“What an embarrassment,” the chief executive of mobile phone maker Smartisan, Luo Yonghao, said on his Weibo account. “This is a company that sells healthcare products and got over 6,000 of its sellers to chant slogans for two hours at a beach in France. They even deployed police to maintain order.” (In fairness, photos from the scene showed a very relaxed police presence.)
Tianyou, a well-known writer, said Li “wanted to live out his dream of being an emperor overseas.” The spectacle, he added, “gives the outside world more evidence of a ‘China threat.’”
“I don’t know if people in France will hate what he did,” Tianyou added. “If he tried to show off like this in China, would he be arrested?”
With the number of Chinese taking trips overseas exploding -- they made more than 107 million trips outside the mainland last year, up almost 20% over 2013, according to Chinese authorities -- cities and countries around the world are going out of their way to welcome these new (and sometimes very wealthy) tourists, despite the occasional cultural disconnects on points of etiquette.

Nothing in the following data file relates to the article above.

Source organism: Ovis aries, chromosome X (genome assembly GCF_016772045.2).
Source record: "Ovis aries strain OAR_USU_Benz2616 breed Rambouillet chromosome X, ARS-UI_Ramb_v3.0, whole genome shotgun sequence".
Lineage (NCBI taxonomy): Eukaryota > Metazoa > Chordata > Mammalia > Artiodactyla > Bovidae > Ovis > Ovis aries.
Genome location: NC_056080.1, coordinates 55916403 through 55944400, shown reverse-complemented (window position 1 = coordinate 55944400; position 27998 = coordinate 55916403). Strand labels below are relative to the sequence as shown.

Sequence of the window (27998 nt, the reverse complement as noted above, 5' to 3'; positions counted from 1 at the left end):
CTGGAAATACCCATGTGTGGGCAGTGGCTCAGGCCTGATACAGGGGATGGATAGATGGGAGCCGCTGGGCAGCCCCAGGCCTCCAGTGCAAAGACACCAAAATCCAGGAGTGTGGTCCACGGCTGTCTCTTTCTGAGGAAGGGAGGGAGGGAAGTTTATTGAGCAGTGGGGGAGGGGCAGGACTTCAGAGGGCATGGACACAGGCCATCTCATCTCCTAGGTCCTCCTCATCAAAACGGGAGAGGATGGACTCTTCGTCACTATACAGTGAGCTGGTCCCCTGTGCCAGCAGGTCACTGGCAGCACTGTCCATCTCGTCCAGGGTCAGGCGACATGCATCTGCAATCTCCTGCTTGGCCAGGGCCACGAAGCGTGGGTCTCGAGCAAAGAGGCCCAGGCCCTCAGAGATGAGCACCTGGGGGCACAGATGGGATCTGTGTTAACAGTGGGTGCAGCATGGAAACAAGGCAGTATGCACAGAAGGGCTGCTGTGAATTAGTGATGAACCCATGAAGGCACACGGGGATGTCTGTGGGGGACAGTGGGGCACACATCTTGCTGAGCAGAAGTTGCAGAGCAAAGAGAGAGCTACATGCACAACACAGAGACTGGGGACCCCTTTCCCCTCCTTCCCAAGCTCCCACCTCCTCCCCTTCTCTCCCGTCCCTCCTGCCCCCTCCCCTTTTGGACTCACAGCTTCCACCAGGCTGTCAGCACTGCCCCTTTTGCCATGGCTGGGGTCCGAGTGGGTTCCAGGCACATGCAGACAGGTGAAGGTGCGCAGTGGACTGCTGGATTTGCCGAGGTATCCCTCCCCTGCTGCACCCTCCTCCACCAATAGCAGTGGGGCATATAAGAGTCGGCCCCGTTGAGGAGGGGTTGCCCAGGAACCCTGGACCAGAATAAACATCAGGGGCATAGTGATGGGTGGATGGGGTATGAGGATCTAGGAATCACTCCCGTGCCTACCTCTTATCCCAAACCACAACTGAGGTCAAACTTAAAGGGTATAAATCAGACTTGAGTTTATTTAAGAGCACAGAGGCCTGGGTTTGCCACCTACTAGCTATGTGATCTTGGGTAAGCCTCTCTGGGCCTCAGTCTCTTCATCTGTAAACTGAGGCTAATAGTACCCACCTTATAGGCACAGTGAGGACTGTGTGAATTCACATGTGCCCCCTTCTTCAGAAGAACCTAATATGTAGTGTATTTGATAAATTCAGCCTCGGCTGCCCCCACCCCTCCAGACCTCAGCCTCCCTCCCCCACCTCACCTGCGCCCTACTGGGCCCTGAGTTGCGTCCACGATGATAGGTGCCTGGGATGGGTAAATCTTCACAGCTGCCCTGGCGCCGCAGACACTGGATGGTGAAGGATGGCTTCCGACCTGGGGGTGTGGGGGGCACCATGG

France is the 10th most popular destination for mainland Chinese tourists, receiving 1.9 million last year, said Wolfgang Georg Arlt, director of the China Outbound Tourism Research Institute. (Hong Kong is No. 1, while the U.S. ranks seventh, with almost 2.4 million, though visits to America are likely to rise thanks to recent changes that allow Chinese to receive a 10-year, multiple-entry U.S. visa.)
“We definitely scored points in China ... the echoes are extremely positive,” Christian Mantei, director-general of Atout France, the tourism development agency, told France’s Nice-Matin newspaper.